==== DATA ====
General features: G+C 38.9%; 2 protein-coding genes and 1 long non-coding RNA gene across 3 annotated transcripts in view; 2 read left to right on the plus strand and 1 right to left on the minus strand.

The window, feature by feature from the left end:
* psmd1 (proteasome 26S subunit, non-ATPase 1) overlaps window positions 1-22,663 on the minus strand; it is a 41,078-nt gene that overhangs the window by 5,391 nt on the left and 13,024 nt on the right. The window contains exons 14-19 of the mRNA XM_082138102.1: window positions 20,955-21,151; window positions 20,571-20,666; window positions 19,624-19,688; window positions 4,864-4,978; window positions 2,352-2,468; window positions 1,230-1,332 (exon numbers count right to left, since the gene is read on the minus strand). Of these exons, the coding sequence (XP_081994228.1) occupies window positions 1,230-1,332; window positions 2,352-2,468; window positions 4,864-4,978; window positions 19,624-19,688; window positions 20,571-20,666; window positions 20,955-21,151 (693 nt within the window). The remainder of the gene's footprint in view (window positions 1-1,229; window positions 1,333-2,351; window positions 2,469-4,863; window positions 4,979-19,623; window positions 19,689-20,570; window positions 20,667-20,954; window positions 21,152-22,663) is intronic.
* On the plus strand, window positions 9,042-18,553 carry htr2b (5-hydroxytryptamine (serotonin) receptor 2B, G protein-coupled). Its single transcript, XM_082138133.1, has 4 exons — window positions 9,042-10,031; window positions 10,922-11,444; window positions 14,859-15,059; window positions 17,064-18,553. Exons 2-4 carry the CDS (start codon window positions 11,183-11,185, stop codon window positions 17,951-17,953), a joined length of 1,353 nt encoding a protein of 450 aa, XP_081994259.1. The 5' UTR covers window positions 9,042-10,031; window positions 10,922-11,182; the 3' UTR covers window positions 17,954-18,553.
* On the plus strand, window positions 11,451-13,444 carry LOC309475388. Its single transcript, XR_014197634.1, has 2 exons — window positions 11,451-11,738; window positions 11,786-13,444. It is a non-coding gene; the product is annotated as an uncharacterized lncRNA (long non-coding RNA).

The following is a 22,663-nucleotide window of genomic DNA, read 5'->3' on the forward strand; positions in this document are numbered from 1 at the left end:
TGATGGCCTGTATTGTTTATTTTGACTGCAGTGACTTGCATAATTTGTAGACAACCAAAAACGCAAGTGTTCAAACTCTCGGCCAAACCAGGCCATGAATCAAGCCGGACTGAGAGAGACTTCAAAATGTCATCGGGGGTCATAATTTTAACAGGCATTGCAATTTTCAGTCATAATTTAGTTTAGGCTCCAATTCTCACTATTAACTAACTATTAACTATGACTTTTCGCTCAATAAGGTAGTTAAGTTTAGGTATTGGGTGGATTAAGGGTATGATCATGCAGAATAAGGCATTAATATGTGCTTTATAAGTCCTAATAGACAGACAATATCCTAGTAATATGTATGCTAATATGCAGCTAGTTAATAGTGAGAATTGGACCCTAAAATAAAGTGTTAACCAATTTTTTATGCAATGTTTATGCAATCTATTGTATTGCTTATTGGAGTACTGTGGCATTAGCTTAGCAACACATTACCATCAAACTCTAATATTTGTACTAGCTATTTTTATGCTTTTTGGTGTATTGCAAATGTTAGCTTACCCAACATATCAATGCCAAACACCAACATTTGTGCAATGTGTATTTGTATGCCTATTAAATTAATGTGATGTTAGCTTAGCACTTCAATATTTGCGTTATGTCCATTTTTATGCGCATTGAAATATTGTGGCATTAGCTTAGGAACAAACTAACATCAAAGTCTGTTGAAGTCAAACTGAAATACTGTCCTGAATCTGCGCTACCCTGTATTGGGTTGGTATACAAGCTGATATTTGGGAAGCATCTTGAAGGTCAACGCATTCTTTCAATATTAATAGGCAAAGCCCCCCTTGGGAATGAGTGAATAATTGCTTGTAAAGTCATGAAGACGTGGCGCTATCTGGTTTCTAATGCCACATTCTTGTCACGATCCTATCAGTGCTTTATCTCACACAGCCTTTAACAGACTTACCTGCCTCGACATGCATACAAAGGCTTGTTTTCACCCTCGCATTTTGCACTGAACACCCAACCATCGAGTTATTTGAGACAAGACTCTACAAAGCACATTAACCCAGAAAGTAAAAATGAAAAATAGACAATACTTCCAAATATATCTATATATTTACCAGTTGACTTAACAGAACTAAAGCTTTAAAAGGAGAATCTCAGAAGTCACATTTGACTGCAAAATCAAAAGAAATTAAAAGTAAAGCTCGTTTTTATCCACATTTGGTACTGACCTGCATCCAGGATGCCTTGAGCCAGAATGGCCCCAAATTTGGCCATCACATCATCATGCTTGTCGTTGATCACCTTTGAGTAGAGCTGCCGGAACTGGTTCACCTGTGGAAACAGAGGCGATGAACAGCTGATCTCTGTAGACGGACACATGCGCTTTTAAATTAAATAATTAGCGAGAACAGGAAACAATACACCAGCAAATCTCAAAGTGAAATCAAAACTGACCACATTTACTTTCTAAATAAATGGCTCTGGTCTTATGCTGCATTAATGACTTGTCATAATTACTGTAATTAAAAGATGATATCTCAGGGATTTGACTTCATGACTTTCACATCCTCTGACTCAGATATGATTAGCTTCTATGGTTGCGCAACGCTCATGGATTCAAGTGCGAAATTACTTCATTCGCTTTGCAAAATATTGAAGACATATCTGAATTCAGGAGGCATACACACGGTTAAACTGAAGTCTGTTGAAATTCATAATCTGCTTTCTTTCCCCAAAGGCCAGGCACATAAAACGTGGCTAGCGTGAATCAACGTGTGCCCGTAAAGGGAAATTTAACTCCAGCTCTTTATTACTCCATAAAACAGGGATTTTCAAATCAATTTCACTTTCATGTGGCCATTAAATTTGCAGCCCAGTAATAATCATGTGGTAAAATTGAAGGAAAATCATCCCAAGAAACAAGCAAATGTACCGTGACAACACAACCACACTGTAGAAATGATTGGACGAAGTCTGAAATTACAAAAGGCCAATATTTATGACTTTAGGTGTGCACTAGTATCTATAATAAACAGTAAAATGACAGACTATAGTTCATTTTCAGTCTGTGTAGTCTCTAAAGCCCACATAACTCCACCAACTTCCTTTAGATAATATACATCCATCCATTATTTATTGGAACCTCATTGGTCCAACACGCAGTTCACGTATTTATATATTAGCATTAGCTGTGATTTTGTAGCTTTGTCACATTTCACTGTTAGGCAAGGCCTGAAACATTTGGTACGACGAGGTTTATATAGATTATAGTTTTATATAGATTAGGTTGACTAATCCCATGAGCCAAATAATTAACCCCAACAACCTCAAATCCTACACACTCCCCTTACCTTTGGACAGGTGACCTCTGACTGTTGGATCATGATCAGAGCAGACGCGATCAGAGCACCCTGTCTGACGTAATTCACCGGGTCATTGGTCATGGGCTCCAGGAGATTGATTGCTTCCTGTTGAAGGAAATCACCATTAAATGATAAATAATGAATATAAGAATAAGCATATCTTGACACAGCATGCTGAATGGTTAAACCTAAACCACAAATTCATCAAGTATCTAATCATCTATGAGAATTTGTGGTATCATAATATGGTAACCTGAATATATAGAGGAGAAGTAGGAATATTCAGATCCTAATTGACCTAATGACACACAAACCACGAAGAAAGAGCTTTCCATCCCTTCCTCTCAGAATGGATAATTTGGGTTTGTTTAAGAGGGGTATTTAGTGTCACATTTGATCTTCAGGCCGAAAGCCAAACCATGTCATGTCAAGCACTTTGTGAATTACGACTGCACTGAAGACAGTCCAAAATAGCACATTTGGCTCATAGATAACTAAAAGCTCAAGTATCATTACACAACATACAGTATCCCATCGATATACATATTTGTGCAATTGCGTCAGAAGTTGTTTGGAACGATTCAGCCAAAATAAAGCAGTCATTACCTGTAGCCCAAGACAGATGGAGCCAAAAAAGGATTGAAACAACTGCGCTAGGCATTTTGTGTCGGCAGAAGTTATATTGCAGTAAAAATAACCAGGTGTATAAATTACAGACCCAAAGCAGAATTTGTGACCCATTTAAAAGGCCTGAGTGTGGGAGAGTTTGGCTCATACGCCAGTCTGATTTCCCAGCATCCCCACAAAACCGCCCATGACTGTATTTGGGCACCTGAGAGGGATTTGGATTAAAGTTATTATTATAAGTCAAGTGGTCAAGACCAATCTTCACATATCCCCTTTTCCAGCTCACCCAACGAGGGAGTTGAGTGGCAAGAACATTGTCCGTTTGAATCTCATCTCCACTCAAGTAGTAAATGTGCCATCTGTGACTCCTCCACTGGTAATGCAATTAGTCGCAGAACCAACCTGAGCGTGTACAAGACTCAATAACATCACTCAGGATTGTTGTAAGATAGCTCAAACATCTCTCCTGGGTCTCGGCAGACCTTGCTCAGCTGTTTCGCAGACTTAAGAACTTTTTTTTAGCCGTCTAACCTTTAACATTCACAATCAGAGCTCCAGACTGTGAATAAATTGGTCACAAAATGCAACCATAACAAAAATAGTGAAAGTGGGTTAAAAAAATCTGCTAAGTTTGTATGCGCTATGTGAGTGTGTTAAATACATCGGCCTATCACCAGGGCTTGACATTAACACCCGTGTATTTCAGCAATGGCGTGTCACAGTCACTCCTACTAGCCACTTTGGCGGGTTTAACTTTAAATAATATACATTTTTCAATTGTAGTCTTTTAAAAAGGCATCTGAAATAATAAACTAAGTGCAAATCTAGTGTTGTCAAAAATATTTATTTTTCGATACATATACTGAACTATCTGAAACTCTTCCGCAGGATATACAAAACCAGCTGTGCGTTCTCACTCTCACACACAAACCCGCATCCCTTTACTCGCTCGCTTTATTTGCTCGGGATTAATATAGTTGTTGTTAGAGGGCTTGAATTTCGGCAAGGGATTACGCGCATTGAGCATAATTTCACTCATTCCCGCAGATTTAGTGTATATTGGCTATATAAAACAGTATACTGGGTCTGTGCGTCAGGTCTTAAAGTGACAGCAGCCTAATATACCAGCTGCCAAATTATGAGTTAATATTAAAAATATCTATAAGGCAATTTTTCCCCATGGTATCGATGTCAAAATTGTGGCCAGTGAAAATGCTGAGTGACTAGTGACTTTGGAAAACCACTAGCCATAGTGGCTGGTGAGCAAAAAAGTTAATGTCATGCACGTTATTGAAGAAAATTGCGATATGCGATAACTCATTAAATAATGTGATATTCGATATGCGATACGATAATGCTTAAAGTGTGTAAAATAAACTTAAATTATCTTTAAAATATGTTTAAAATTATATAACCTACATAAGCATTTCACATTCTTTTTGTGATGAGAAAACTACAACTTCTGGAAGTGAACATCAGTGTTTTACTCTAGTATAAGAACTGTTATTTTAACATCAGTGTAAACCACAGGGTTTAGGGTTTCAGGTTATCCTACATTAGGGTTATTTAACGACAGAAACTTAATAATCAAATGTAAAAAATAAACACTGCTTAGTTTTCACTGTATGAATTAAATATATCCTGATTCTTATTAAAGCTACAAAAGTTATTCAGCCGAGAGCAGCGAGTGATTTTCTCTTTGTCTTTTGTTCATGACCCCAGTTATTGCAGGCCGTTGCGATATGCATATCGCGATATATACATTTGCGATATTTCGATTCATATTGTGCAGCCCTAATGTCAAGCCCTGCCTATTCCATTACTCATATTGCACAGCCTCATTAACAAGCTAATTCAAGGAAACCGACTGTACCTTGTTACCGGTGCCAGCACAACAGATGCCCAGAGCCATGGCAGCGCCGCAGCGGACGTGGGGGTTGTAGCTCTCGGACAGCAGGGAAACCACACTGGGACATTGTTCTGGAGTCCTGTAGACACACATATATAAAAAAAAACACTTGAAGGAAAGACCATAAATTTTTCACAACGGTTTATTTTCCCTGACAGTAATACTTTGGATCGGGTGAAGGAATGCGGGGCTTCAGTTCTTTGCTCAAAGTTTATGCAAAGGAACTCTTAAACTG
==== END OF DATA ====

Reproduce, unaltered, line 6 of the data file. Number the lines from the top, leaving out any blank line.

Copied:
The following is a 22,663-nucleotide window of genomic DNA, read 5'->3' on the forward strand; positions in this document are numbered from 1 at the left end: